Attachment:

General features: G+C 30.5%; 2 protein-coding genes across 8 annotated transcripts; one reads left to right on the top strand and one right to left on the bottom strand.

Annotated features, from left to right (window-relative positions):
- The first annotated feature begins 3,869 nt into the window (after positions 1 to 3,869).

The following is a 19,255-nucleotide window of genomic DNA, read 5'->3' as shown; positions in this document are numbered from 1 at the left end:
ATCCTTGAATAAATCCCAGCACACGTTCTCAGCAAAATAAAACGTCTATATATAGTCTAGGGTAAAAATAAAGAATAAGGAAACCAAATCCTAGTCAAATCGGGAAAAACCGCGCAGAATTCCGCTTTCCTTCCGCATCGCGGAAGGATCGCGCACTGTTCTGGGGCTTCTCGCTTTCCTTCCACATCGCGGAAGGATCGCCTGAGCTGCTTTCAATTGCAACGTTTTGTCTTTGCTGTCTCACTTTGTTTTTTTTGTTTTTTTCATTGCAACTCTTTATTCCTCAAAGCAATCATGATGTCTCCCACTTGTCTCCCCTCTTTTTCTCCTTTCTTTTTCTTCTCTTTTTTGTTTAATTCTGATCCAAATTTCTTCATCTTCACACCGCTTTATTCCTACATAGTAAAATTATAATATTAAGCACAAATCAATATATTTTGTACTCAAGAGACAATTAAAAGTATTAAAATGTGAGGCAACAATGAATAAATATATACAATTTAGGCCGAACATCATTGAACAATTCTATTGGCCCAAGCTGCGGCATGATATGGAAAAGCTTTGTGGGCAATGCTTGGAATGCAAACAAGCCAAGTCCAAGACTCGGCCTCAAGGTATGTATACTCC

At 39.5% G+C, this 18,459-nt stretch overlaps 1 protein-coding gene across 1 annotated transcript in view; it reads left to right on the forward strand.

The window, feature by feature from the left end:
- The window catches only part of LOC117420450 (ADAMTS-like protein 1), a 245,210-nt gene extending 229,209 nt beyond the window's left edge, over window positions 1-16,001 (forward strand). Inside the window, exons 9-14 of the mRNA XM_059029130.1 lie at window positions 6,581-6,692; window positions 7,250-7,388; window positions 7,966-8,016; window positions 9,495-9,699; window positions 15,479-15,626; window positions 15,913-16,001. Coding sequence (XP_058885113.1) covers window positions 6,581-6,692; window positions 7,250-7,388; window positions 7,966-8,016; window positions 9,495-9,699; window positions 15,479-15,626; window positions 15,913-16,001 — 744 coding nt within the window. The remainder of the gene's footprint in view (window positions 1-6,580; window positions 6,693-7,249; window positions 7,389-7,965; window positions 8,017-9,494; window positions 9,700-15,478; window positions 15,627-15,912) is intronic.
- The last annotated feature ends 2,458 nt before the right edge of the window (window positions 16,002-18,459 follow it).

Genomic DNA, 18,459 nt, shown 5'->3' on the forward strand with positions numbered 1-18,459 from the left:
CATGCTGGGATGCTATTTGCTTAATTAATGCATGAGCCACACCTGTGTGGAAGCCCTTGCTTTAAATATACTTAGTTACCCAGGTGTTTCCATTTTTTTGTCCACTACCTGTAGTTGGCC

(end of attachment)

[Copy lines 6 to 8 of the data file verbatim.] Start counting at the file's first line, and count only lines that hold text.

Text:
At 39.5% G+C, this 18,459-nt stretch overlaps 1 protein-coding gene across 1 annotated transcript in view; it reads left to right on the forward strand.

The window, feature by feature from the left end:
- The window catches only part of LOC117420450 (ADAMTS-like protein 1), a 245,210-nt gene extending 229,209 nt beyond the window's left edge, over window positions 1-16,001 (forward strand). Inside the window, exons 9-14 of the mRNA XM_059029130.1 lie at window positions 6,581-6,692; window positions 7,250-7,388; window positions 7,966-8,016; window positions 9,495-9,699; window positions 15,479-15,626; window positions 15,913-16,001. Coding sequence (XP_058885113.1) covers window positions 6,581-6,692; window positions 7,250-7,388; window positions 7,966-8,016; window positions 9,495-9,699; window positions 15,479-15,626; window positions 15,913-16,001 — 744 coding nt within the window. The remainder of the gene's footprint in view (window positions 1-6,580; window positions 6,693-7,249; window positions 7,389-7,965; window positions 8,017-9,494; window positions 9,700-15,478; window positions 15,627-15,912) is intronic.